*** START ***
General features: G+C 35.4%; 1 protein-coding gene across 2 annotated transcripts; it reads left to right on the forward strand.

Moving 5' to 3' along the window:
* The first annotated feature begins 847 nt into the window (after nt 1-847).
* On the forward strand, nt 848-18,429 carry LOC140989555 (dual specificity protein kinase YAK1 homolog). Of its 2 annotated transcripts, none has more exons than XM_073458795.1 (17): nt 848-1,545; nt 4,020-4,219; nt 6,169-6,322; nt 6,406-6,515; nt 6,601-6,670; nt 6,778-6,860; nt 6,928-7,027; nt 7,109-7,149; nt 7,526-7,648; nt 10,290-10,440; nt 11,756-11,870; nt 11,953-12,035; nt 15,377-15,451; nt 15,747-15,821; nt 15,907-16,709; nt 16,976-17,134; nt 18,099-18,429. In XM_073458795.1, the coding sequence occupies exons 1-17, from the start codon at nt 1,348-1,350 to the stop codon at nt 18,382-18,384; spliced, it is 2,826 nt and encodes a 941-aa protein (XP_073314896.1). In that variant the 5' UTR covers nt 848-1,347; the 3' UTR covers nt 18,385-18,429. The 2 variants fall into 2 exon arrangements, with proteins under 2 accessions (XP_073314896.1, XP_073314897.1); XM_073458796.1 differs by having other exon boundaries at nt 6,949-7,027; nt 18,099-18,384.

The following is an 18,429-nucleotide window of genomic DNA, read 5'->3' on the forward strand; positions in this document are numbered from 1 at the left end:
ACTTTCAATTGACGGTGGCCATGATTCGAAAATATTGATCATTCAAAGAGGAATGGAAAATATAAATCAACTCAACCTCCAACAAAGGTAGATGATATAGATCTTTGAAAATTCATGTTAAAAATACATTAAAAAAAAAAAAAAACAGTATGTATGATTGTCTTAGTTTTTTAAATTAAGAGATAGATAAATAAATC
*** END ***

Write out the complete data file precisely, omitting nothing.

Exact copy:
General features: G+C 35.4%; 1 protein-coding gene across 2 annotated transcripts; it reads left to right on the forward strand.

Moving 5' to 3' along the window:
* The first annotated feature begins 847 nt into the window (after nt 1-847).
* On the forward strand, nt 848-18,429 carry LOC140989555 (dual specificity protein kinase YAK1 homolog). Of its 2 annotated transcripts, none has more exons than XM_073458795.1 (17): nt 848-1,545; nt 4,020-4,219; nt 6,169-6,322; nt 6,406-6,515; nt 6,601-6,670; nt 6,778-6,860; nt 6,928-7,027; nt 7,109-7,149; nt 7,526-7,648; nt 10,290-10,440; nt 11,756-11,870; nt 11,953-12,035; nt 15,377-15,451; nt 15,747-15,821; nt 15,907-16,709; nt 16,976-17,134; nt 18,099-18,429. In XM_073458795.1, the coding sequence occupies exons 1-17, from the start codon at nt 1,348-1,350 to the stop codon at nt 18,382-18,384; spliced, it is 2,826 nt and encodes a 941-aa protein (XP_073314896.1). In that variant the 5' UTR covers nt 848-1,347; the 3' UTR covers nt 18,385-18,429. The 2 variants fall into 2 exon arrangements, with proteins under 2 accessions (XP_073314896.1, XP_073314897.1); XM_073458796.1 differs by having other exon boundaries at nt 6,949-7,027; nt 18,099-18,384.

The following is an 18,429-nucleotide window of genomic DNA, read 5'->3' on the forward strand; positions in this document are numbered from 1 at the left end:
ACTTTCAATTGACGGTGGCCATGATTCGAAAATATTGATCATTCAAAGAGGAATGGAAAATATAAATCAACTCAACCTCCAACAAAGGTAGATGATATAGATCTTTGAAAATTCATGTTAAAAATACATTAAAAAAAAAAAAAAACAGTATGTATGATTGTCTTAGTTTTTTAAATTAAGAGATAGATAAATAAATC